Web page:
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Cell type-specific transcriptomics of esophageal adenocarcinoma as a scalable alternative for single cell transcriptomics

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Folz-Donahue,  K.
FACS & Imaging, Core Facilities, Max Planck Institute for Biology of Ageing, Max Planck Society;

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Citation

Kramer, M., Plum, P. S., Velazquez Camacho, O., Folz-Donahue, K., Thelen, M., Garcia-Marquez, I., et al. (2020). Cell type-specific transcriptomics of esophageal adenocarcinoma as a scalable alternative for single cell transcriptomics. Mol Oncol, 14(6), 1170-1184. doi:10.1002/1878-0261.12680.


Cite as: https://hdl.handle.net/21.11116/0000-000B-30C9-C
Abstract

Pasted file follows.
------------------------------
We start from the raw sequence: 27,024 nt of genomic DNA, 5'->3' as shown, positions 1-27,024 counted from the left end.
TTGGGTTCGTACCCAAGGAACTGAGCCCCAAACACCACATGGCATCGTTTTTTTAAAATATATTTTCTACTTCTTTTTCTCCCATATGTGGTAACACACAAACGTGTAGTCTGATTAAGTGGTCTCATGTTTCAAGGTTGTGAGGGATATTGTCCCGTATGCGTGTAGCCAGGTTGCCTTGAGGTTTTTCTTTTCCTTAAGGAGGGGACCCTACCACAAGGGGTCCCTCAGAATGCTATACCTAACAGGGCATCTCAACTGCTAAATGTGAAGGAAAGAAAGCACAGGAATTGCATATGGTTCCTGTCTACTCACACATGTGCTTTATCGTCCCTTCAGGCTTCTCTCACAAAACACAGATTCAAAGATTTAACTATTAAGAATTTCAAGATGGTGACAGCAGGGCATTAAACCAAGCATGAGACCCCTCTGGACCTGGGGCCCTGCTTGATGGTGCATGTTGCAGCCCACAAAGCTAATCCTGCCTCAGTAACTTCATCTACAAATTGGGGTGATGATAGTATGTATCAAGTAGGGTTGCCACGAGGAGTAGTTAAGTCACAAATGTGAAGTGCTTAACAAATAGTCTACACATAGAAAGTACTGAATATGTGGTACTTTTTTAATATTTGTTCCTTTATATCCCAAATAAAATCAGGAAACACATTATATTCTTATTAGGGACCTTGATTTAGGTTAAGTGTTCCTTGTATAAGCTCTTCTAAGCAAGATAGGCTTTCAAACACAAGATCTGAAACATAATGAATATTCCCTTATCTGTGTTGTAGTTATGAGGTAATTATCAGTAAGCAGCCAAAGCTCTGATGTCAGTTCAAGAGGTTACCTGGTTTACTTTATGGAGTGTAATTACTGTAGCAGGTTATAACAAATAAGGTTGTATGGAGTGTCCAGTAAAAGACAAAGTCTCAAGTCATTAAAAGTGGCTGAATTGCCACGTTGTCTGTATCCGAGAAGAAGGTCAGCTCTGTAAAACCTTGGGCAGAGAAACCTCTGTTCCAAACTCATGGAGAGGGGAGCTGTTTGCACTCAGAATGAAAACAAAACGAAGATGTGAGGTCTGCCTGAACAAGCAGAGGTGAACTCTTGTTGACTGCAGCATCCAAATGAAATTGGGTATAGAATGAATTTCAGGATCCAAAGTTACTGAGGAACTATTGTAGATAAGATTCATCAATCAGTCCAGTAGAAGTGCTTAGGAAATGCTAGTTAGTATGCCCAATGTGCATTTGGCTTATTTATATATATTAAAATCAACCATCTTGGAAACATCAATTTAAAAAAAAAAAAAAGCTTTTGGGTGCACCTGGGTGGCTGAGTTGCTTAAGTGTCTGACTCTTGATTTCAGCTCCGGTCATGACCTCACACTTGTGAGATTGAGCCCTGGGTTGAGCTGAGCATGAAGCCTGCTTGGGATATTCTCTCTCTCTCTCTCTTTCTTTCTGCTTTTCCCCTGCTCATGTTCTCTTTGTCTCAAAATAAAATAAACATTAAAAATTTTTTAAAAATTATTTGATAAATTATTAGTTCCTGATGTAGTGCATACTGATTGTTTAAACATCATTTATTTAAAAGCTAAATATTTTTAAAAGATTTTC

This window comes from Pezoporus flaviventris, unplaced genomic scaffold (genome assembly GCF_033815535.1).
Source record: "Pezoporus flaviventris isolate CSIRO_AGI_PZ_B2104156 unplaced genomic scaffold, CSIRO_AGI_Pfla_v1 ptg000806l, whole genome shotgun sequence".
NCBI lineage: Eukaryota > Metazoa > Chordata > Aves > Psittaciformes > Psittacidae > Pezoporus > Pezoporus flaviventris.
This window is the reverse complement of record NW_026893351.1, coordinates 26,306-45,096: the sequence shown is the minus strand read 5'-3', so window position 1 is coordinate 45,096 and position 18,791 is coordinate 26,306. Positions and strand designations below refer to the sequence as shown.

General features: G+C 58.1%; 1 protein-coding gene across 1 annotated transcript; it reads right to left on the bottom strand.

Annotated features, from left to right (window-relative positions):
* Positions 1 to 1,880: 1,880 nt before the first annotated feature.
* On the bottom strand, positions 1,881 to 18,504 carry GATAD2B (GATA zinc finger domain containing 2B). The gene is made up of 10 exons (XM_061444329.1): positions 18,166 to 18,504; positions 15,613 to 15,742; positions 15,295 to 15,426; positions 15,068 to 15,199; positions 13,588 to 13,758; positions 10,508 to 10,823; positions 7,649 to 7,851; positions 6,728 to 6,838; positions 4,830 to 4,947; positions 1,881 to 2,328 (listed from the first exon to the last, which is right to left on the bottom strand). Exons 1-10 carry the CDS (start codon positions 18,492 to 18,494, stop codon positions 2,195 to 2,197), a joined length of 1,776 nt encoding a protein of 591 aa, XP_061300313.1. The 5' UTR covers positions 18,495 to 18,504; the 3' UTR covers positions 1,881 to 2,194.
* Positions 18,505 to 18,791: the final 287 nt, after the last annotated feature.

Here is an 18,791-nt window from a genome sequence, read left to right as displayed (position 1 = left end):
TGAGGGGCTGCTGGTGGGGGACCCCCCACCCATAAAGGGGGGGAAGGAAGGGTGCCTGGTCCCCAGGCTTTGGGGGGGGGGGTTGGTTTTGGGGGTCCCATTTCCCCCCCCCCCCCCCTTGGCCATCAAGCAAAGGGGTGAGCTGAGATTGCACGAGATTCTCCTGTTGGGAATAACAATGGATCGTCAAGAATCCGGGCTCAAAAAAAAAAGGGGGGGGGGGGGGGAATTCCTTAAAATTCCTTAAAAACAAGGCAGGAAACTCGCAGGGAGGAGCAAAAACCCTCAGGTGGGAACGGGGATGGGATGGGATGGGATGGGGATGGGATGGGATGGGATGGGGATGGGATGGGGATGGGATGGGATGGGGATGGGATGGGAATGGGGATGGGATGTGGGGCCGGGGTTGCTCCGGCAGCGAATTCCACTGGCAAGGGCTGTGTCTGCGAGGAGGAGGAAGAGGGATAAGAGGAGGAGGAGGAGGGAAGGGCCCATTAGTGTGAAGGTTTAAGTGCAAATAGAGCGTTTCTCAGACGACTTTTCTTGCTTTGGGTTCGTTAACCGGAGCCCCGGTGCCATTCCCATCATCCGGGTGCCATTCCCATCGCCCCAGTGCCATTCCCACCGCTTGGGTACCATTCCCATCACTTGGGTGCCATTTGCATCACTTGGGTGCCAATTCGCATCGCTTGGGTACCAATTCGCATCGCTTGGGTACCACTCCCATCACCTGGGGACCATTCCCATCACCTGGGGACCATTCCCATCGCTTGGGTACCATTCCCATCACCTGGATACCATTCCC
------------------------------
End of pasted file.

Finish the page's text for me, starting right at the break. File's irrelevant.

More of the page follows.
Single-cell transcriptomics have revolutionized our understanding of the cell composition of tumors and allowed us to identify new subtypes of cells. Despite rapid technological advancements, single-cell analysis remains resource-intense hampering the scalability that is required to profile a sufficient number of samples for clinical associations. Therefore, more scalable approaches are needed to understand the contribution of individual cell types to the development and treatment response of solid tumors such as esophageal adenocarcinoma where comprehensive genomic studies have only led to a small number of targeted therapies. Due to the limited treatment options and late diagnosis, esophageal adenocarcinoma has a poor prognosis. Understanding the interaction between and dysfunction of individual cell populations provides an opportunity for the development of new interventions. In an attempt to address the technological and clinical needs, we developed a protocol for the separation of esophageal carcinoma tissue into leukocytes (CD45+), epithelial cells (EpCAM+), and fibroblasts (two out of PDGFRalpha, CD90, anti-fibroblast) by fluorescence-activated cell sorting and subsequent RNA sequencing. We confirm successful separation of the three cell populations by mapping their transcriptomic profiles to reference cell lineage expression data. Gene-level analysis further supports the isolation of individual cell populations with high expression of CD3, CD4, CD8, CD19, and CD20 for leukocytes, CDH1 and MUC1 for epithelial cells, and FAP, SMA, COL1A1, and COL3A1 for fibroblasts. As a proof of concept, we profiled tumor samples of nine patients and explored expression differences in the three cell populations between tumor and normal tissue. Interestingly, we found that angiogenesis-related genes were upregulated in fibroblasts isolated from tumors compared with normal tissue. Overall, we suggest our protocol as a complementary and more scalable approach compared with single-cell RNA sequencing to investigate associations between clinical parameters and transcriptomic alterations of specific cell populations in esophageal adenocarcinoma.